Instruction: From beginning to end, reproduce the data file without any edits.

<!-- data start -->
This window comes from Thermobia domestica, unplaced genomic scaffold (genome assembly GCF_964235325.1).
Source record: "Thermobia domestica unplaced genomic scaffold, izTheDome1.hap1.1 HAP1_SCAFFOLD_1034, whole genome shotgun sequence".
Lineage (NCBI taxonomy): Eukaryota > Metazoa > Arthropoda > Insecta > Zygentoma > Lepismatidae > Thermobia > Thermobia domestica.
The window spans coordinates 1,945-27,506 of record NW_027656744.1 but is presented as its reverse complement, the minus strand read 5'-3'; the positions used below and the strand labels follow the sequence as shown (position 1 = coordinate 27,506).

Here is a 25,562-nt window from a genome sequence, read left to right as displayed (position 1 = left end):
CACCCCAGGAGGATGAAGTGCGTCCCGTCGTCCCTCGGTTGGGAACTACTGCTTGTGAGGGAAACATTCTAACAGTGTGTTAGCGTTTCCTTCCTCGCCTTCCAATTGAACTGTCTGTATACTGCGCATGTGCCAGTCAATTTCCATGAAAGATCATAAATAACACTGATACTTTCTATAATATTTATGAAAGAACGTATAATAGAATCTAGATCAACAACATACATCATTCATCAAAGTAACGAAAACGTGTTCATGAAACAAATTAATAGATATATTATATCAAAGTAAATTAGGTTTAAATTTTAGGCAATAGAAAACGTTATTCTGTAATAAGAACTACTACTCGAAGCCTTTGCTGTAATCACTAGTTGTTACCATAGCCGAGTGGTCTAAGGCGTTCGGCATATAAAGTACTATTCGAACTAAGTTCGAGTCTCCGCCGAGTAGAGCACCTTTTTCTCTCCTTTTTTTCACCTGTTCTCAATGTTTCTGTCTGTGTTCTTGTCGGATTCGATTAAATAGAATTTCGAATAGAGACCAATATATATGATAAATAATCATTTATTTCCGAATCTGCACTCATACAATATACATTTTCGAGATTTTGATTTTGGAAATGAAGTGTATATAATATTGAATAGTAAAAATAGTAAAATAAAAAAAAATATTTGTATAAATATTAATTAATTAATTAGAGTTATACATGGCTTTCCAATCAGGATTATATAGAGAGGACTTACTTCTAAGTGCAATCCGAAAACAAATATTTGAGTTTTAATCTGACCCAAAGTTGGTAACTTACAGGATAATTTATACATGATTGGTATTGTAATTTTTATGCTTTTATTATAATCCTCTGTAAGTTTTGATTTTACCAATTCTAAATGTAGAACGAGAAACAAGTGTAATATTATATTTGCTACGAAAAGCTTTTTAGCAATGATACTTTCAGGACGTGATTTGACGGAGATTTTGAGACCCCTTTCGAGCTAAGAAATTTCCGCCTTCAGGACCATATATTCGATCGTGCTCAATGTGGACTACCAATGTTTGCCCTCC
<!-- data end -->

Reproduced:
This window comes from Thermobia domestica, unplaced genomic scaffold (genome assembly GCF_964235325.1).
Source record: "Thermobia domestica unplaced genomic scaffold, izTheDome1.hap1.1 HAP1_SCAFFOLD_1034, whole genome shotgun sequence".
Lineage (NCBI taxonomy): Eukaryota > Metazoa > Arthropoda > Insecta > Zygentoma > Lepismatidae > Thermobia > Thermobia domestica.
The window spans coordinates 1,945-27,506 of record NW_027656744.1 but is presented as its reverse complement, the minus strand read 5'-3'; the positions used below and the strand labels follow the sequence as shown (position 1 = coordinate 27,506).

Here is a 25,562-nt window from a genome sequence, read left to right as displayed (position 1 = left end):
CACCCCAGGAGGATGAAGTGCGTCCCGTCGTCCCTCGGTTGGGAACTACTGCTTGTGAGGGAAACATTCTAACAGTGTGTTAGCGTTTCCTTCCTCGCCTTCCAATTGAACTGTCTGTATACTGCGCATGTGCCAGTCAATTTCCATGAAAGATCATAAATAACACTGATACTTTCTATAATATTTATGAAAGAACGTATAATAGAATCTAGATCAACAACATACATCATTCATCAAAGTAACGAAAACGTGTTCATGAAACAAATTAATAGATATATTATATCAAAGTAAATTAGGTTTAAATTTTAGGCAATAGAAAACGTTATTCTGTAATAAGAACTACTACTCGAAGCCTTTGCTGTAATCACTAGTTGTTACCATAGCCGAGTGGTCTAAGGCGTTCGGCATATAAAGTACTATTCGAACTAAGTTCGAGTCTCCGCCGAGTAGAGCACCTTTTTCTCTCCTTTTTTTCACCTGTTCTCAATGTTTCTGTCTGTGTTCTTGTCGGATTCGATTAAATAGAATTTCGAATAGAGACCAATATATATGATAAATAATCATTTATTTCCGAATCTGCACTCATACAATATACATTTTCGAGATTTTGATTTTGGAAATGAAGTGTATATAATATTGAATAGTAAAAATAGTAAAATAAAAAAAAATATTTGTATAAATATTAATTAATTAATTAGAGTTATACATGGCTTTCCAATCAGGATTATATAGAGAGGACTTACTTCTAAGTGCAATCCGAAAACAAATATTTGAGTTTTAATCTGACCCAAAGTTGGTAACTTACAGGATAATTTATACATGATTGGTATTGTAATTTTTATGCTTTTATTATAATCCTCTGTAAGTTTTGATTTTACCAATTCTAAATGTAGAACGAGAAACAAGTGTAATATTATATTTGCTACGAAAAGCTTTTTAGCAATGATACTTTCAGGACGTGATTTGACGGAGATTTTGAGACCCCTTTCGAGCTAAGAAATTTCCGCCTTCAGGACCATATATTCGATCGTGCTCAATGTGGACTACCAATGTTTGCCCTCC